Lori Loughlin Released on $1 Million Bail

Lori Loughlin appeared in federal court after her arrest, with a judge setting her bail at $1,000,000.

The actress faced a charge of mail fraud in connection with a widespread college admissions cheating scandal where about 50 parents were indicted.

The bail is the same amount as husband, Mossimo Giannulli, who is also being charged in connection with the bribery scheme. According to Variety, the bond is secured against the couple's home, as well as other assets.

Judge Steve Kim was originally hesitant to allow the actress to continue traveling to Vancouver — where she was when news of the scheme first broke — to continue working.

"I'm not comfortable giving her a passport for that kind of travel," he said in court, according to the publication. However, the judge relented and put conditions that she will be allowed to travel as long as the court is aware of her destination and length of stay.

Her attorney March Harris explained that Loughlin is under contract for two more projects set to film in April and May, as well as a show scheduled to begin production in July, in Vancouver.

Loughlin is also set to face charges in Boston Federal Court on March 29, alongside Desperate Housewives star Felicity Huffman. The judge specific to Loughlin said she will be allowed to speak to her daughters and husband about the case, but no one else connected to the scandal.

Loughlin and Giannuli were arrested for allegedly paying a $500,000 bribe to have their two daughters, including YouTube star Olivia Jade, labeled as rowers in order to get admission at the University of Southern California.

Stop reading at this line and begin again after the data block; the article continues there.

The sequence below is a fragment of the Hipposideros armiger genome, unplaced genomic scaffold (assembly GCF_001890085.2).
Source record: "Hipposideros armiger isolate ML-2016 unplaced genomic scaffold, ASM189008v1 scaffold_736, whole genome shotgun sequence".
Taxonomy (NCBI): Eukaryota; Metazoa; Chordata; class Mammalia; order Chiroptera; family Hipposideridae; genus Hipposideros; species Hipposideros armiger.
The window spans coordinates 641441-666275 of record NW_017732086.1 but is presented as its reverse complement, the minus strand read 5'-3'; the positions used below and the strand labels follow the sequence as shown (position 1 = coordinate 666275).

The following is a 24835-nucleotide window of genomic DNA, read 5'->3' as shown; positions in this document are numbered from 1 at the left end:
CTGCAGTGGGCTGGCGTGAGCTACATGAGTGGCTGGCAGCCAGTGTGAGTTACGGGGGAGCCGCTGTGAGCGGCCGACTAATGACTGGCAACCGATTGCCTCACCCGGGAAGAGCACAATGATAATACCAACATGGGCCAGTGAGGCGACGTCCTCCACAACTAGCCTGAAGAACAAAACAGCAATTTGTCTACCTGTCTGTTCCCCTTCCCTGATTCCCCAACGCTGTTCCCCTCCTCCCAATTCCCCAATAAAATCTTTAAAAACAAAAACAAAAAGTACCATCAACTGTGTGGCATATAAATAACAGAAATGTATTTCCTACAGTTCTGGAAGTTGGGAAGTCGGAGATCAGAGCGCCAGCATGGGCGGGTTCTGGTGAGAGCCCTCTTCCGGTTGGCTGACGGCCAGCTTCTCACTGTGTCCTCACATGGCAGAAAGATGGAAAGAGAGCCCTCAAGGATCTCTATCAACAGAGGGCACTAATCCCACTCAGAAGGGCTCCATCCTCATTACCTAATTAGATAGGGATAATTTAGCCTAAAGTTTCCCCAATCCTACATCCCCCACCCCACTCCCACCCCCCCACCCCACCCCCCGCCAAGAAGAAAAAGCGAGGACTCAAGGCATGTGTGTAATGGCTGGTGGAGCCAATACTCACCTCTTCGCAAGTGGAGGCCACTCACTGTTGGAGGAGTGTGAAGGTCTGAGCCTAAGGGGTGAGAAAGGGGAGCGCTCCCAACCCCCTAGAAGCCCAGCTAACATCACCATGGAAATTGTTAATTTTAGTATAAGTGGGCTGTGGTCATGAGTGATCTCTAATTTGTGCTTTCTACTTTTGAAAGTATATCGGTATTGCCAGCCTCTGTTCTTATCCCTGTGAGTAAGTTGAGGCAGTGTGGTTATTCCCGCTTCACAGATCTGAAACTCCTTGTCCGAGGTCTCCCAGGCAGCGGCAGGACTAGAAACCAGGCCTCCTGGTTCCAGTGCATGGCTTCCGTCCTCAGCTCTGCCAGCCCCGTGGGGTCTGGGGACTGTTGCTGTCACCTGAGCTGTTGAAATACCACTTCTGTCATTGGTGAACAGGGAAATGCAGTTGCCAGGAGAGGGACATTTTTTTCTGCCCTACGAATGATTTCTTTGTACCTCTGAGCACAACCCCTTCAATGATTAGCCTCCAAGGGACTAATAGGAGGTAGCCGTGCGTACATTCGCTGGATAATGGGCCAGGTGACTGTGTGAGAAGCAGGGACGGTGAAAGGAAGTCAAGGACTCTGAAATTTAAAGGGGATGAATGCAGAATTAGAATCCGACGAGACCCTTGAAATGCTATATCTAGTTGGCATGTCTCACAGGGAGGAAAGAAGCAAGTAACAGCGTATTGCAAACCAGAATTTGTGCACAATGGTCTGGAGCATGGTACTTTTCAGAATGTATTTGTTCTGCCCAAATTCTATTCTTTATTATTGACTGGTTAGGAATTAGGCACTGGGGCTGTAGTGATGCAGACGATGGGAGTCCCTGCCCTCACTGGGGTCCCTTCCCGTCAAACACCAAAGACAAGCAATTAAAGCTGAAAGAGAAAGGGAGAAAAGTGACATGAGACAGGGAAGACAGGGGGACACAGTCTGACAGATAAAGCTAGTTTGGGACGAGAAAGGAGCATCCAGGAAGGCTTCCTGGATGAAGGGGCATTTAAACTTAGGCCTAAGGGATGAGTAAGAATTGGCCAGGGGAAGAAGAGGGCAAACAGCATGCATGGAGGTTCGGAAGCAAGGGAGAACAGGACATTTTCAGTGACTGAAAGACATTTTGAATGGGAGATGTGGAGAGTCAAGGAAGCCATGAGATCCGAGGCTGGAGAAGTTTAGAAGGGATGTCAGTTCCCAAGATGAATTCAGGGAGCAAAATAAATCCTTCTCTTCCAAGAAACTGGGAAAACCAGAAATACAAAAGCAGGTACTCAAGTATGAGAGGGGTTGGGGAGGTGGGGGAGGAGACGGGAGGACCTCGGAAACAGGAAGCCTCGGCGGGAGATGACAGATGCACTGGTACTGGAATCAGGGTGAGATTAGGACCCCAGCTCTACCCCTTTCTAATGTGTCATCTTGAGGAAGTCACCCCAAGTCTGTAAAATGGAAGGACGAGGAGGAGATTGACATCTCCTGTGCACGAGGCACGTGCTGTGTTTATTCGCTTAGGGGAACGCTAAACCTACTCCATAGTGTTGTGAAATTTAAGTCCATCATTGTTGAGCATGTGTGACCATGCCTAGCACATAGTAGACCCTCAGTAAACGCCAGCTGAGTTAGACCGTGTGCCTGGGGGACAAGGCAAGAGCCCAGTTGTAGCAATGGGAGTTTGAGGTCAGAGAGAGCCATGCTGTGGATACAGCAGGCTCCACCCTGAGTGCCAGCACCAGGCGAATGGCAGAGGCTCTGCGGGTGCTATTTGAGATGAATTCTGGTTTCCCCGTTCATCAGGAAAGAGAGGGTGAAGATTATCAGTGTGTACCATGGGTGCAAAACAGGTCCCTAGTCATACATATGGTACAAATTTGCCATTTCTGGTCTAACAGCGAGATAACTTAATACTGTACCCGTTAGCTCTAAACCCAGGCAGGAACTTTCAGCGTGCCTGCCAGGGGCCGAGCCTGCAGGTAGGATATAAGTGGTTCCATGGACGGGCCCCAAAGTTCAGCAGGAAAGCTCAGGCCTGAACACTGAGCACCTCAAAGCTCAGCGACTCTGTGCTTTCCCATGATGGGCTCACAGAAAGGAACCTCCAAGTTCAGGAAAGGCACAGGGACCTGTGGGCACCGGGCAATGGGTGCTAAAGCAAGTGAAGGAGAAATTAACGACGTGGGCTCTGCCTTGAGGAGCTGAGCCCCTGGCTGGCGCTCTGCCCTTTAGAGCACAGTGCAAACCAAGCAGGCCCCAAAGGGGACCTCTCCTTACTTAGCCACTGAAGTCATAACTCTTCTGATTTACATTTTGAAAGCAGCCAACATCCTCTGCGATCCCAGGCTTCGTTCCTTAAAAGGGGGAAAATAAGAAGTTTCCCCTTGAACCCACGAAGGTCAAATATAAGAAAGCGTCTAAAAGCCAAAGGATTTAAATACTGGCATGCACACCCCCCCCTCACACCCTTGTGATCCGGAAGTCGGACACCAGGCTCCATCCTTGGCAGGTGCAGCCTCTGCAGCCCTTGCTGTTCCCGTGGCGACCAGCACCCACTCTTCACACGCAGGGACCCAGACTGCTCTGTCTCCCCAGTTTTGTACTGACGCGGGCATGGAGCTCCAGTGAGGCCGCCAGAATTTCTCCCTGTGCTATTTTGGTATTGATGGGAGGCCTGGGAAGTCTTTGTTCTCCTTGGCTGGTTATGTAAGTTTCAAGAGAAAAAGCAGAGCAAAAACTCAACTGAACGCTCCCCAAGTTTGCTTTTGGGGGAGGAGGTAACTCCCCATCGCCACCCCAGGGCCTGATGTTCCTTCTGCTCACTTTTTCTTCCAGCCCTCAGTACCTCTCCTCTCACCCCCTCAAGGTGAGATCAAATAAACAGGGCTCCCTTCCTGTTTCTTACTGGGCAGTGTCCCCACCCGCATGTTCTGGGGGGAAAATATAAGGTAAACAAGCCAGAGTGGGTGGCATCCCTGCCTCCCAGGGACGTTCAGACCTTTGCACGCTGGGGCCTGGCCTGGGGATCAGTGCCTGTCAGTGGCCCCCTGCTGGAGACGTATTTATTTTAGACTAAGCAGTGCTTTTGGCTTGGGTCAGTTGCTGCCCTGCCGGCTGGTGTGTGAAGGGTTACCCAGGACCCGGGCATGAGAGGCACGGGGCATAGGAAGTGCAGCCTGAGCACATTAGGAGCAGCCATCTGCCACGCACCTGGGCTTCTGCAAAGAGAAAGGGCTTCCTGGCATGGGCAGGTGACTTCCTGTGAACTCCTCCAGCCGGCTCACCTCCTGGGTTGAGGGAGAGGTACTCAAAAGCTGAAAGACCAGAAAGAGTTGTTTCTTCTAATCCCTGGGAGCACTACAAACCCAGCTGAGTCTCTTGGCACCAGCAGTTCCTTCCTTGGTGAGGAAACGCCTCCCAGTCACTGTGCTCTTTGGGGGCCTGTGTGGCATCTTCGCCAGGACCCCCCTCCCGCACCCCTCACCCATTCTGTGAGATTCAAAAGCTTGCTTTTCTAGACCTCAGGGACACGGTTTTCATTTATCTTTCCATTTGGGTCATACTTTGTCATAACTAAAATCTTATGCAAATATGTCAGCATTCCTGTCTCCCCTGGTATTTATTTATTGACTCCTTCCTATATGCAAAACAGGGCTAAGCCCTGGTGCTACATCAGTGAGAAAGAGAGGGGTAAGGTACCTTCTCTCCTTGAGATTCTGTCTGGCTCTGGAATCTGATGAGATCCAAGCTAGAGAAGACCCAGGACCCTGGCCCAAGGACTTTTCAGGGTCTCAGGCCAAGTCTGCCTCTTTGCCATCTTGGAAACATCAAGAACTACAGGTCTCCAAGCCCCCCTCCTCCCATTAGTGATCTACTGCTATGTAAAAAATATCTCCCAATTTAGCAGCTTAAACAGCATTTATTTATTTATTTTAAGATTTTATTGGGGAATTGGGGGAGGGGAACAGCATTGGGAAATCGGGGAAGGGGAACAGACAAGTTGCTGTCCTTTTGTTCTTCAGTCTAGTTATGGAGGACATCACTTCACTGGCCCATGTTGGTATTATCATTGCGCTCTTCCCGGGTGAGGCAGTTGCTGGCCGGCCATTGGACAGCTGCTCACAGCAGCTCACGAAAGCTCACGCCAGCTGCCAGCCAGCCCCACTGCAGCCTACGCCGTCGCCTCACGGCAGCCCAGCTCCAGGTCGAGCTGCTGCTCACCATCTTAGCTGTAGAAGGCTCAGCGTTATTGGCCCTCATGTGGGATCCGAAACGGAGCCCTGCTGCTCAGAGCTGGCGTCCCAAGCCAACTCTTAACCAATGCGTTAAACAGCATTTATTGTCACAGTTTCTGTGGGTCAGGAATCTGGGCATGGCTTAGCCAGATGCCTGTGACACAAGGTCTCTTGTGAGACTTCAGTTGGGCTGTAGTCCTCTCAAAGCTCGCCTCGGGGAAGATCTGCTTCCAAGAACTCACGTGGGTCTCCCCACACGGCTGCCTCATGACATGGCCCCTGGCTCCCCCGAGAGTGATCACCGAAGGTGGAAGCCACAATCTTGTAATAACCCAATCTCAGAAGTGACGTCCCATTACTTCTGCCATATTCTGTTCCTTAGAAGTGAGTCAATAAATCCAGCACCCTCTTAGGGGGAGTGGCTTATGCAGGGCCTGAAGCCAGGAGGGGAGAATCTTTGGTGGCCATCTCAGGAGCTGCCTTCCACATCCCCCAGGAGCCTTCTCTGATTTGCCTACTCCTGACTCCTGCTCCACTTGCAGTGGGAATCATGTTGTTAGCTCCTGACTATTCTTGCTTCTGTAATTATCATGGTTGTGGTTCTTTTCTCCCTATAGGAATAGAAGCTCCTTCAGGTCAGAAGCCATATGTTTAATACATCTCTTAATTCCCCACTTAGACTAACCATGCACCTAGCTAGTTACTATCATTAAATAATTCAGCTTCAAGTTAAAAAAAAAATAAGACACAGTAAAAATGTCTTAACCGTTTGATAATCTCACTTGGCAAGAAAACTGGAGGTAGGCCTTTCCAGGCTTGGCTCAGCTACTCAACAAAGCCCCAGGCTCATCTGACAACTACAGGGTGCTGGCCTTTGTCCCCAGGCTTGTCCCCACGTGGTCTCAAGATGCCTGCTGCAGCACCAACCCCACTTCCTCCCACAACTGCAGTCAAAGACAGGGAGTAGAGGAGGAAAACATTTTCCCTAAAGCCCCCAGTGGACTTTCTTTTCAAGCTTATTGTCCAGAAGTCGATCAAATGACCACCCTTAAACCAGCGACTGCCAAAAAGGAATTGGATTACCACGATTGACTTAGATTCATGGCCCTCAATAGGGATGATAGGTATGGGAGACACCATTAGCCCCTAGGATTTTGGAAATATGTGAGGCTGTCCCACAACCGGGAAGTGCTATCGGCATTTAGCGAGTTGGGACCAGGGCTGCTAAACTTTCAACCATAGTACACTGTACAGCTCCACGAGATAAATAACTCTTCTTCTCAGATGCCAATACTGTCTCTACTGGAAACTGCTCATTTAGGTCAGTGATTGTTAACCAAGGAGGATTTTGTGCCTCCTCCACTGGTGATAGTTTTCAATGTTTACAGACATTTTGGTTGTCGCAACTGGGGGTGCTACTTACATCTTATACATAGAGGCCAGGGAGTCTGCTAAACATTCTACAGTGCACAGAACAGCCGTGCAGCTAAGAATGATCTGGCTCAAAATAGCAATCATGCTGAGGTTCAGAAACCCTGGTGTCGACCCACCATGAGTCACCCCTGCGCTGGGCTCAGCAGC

The Fuller House star surrendered to police Wednesday morning, since she was in Canada filming the Hallmark show When Calls the Heart when arrests were first made Tuesday. Huffman faced the judge Tuesday and was released on a $250,000 bond.

"Crown Media Family Networks is aware of the situation and monitoring developments as they arise," the Hallmark parent company told Variety about the scandal.

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News first broke of the scheme, code-named by the FBI as "Operation Varsity Blues," involving a group of wealthy parents who are accused of paying between $200,000 and $6.5 million to ensure admission for their children into top schools. The scam includes allegedly faking SAT and ACT scores and paying college coaches to lie and designate children as athletic recruits.

Both Loughlin and Huffman could face time in prison if found guilty of the charges.